At the hearing on the 2021 budgets of the Commission on Audit and Office of the Ombudsman, Sen. Lacson stressed the DBM has no authority under the Constitution to issue a discontinuance against a constitutional body such as the COA – after noting that the DBM issued a budget circular providing for the discontinuance of Programs, Activities and Projects (PAPs) of COA amounting to a total of P173M under the 2020 budget as they were categorized as congressional initiative and as “For Later Release.”
“My point is, Mr. Chairman, under the Constitution – particularly Sec. 5, Art 9-A, it provides for the automatic and regular release of the annual appropriations of constitutional commissions. And COA very clearly is one of three constitutional commissions, Comelec and CSC being the others. Of course even the judiciary,” Sen. Lacson said as he also cited jurisprudence (Bengzon vs Drilon, GR 103524), where fiscal autonomy allows the constitutional bodies and the judiciary full flexibility to allocate and utilize their resources with the wisdom and dispatch that their needs require. “So pag sinabi nating fiscal autonomy, walang pakialam ang DBM.”
COA Chairman Michael Aguinaldo said that while they are okay with the DBM’s decision “considering the difficulties the govt was having with funding in view of the pandemic,” he would agree that “it’s a violation of fiscal autonomy under the Constitution.”
“I’d like to manifest this very clearly, let this not serve as a precedent for future issuances by DBM; huwag lang gawing precedent setting ito. If I may add, emergency or no emergency, hindi pwedeng precedent ito,” Sen. Lacson said.
At the hearing on the proposed 2021 budget, Sen. Lacson stressed the need for greater government support for research and development, especially in the fight against COVID-19. He also raised questions on:
* Information that PhilHealth is not getting full allocations from the sin tax
* Why P30B in COVID-19 response funds remain undisbursed
* NEDA’s ‘Resiliency’ planning
At the hearing on the proposed 2021 budget, Sen. Lacson raised questions on the following issues:
* Ability of DPWH, DoTr to accomplish infrastructure programs to rebound from pandemic
* P396B in lump sums in the DPWH’s budget – lodged in the central office
* Re-appropriations involving 2,933 items worth P73.5B in the proposed budget
* P30B not yet allocated for COVID-19 response
Mr. Chairman, this representation as one of the Vice-Chairpersons of the Committee on National Defense, presided over a public hearing to deliberate on the ad interim appointments of 14 Senior Officers of the Armed Forces of the Philippines and the nomination of one officer to the rank of Lieutenant General.
Your Committee, after deliberating on their qualifications and fitness during the said public hearing, has determined that all of the 14 appointees and one nominee are fit and qualified to the ranks which they are respectively nominated or appointed, and has therefore ruled to recommend to the plenary their respective nomination and appointments for the consent and confirmation of this august body.
Sen. Lacson’s Opening Statement at the Senate Committee of the Whole Hearing on Corruption at PhilHealth:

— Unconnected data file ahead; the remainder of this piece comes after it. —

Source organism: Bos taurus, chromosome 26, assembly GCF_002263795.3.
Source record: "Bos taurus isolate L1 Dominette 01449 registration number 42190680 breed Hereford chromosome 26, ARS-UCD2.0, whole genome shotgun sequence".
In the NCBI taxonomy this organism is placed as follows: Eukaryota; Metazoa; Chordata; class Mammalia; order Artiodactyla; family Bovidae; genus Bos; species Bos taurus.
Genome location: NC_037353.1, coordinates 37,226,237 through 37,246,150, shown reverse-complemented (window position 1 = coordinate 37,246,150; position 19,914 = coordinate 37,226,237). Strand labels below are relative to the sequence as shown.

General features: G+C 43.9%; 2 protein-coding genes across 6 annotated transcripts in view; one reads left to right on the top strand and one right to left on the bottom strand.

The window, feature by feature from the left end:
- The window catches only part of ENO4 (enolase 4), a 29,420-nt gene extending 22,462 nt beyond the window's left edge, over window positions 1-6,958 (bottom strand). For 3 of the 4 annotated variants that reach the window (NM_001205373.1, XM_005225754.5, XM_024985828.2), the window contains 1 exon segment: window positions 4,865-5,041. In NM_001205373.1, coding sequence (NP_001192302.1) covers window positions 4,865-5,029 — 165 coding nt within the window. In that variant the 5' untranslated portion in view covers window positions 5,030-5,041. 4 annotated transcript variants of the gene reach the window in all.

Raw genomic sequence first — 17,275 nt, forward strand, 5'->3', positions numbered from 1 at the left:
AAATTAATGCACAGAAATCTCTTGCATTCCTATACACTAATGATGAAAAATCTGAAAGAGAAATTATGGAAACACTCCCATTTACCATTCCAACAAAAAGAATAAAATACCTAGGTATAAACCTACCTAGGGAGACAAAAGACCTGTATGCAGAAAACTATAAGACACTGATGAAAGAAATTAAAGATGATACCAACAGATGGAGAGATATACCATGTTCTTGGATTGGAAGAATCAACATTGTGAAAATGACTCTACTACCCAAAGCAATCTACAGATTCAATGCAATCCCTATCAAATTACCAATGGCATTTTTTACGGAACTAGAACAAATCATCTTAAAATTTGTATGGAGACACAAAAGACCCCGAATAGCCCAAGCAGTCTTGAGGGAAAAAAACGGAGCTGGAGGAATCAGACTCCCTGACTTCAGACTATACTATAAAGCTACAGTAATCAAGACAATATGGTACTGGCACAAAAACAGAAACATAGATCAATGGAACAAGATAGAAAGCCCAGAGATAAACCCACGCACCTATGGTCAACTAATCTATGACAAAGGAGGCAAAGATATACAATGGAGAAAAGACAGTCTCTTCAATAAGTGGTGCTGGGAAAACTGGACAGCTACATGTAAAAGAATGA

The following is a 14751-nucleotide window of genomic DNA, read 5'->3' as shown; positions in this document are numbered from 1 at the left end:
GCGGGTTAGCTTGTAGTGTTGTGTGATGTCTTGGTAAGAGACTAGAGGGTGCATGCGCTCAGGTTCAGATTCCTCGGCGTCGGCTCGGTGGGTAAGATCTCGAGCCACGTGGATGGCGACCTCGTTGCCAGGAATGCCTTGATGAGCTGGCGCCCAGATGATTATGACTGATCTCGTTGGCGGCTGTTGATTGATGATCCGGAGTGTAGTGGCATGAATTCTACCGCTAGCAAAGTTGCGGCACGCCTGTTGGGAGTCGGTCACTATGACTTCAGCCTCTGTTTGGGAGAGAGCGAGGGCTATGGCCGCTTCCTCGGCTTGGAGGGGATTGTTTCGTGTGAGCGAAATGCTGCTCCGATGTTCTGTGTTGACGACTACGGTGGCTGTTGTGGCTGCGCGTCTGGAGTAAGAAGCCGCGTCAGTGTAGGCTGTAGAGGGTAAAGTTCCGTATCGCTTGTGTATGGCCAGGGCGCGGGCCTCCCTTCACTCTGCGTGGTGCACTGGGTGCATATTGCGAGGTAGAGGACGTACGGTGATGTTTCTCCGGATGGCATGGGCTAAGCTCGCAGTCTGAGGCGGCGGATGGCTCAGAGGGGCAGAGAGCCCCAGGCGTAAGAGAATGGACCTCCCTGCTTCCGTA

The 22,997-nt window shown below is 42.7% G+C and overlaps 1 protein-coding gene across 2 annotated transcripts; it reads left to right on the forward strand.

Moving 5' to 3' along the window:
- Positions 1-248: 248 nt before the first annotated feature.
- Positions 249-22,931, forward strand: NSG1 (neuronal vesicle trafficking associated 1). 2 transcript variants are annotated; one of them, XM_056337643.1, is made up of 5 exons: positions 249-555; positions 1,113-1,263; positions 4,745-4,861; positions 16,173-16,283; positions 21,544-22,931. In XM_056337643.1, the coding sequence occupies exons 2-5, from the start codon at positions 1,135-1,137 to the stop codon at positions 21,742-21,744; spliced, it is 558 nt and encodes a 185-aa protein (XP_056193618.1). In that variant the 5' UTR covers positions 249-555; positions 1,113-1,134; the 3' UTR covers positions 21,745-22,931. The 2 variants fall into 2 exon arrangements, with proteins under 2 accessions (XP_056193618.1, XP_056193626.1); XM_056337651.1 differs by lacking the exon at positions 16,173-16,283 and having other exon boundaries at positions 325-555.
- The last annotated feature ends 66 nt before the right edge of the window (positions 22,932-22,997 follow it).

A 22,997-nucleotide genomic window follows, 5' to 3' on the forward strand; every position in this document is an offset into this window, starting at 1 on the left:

Sa nakaraang dalawangaraw na pagdinig ng komite ng buong Senado na ating isinagawa sa kasalukuyan, buong singkad na maghapon nang parehong araw ng Martes, pinaligiran po tayo ng mga sinungaling at mga manloloko. Sabi nga ng nanay ng kasama nating Senator Grace Poe – “Ang sinungaling ay kapatid ng magnanakaw!”
Let me prove what I just said, Mr. President and distinguished colleagues.
Only last week, I asked Fund Management Sector Senior Vice President Renato Limsiaco, Jr., why despite PhilHealth being a withholding tax agent of the BIR, he failed to deduct and withhold from the funds advanced to the private hospitals and other health care institutions the taxes due them under the National Internal Revenue Code.
At the Aug. 11, 2020 hearing of the Senate Committee of the Whole regarding corruption at PhilHealth, Sen. Lacson bared more irregularities involving issues such as the Interim Reimbursement Mechanism and procurement of IT equipment. He also called for a “special special audit” of PhilHealth – and called out a PhilHealth executive for alluding to investigators as “kampon ni Satanas.”
And for good reason. PhilHealth is a murky, stinking swamp that many of its good and well-meaning people from the officials to their rank-and-file employees want drained, not just of some corrupt but well-entrenched officials who do not seem to run out of malevolent schemes to enrich themselves, but of a deeply rooted, mafia-like syndicate that controls the resources of the corporation, and habitually manipulate its financial records, that even the COA seems helpless in the conduct of their regular audit.
If we look closely enough, the story only revolves around the same cast of characters – a circle of high-ranking officials who manage to hog their seats despite the change of leadership and detailed anomalies that we already unearthed in the past.
At the hearing of the Senate Committee of the Whole on the government’s response against COVID-19, Sen. Lacson relayed to the appropriate officials some questions from the public on the tests by PhilHealth and Philippine Red Cross. “We’re not finding fault here… Nang lumabas na 45% ng tests ang na-conduct ng Red Cross, maraming natuwa (kasi ang) impression na dumating sa kanila, libre. Mabuti at maliwanagan ang kababayan natin na may protocols na dapat sundin.”
For his part, PhilHealth president Ricardo Morales said they will publish guidelines to clarify the issue on who can qualify for free COVID-19 testing under PhilHealth, “so the public will be informed.”
At the Senate hearing on the GCTA and related issues, Sen. Lacson stressed the need to resolve the problem involving the capacity of convicts to commit crimes, and put forward the “perfect alibi” of physical impossibility.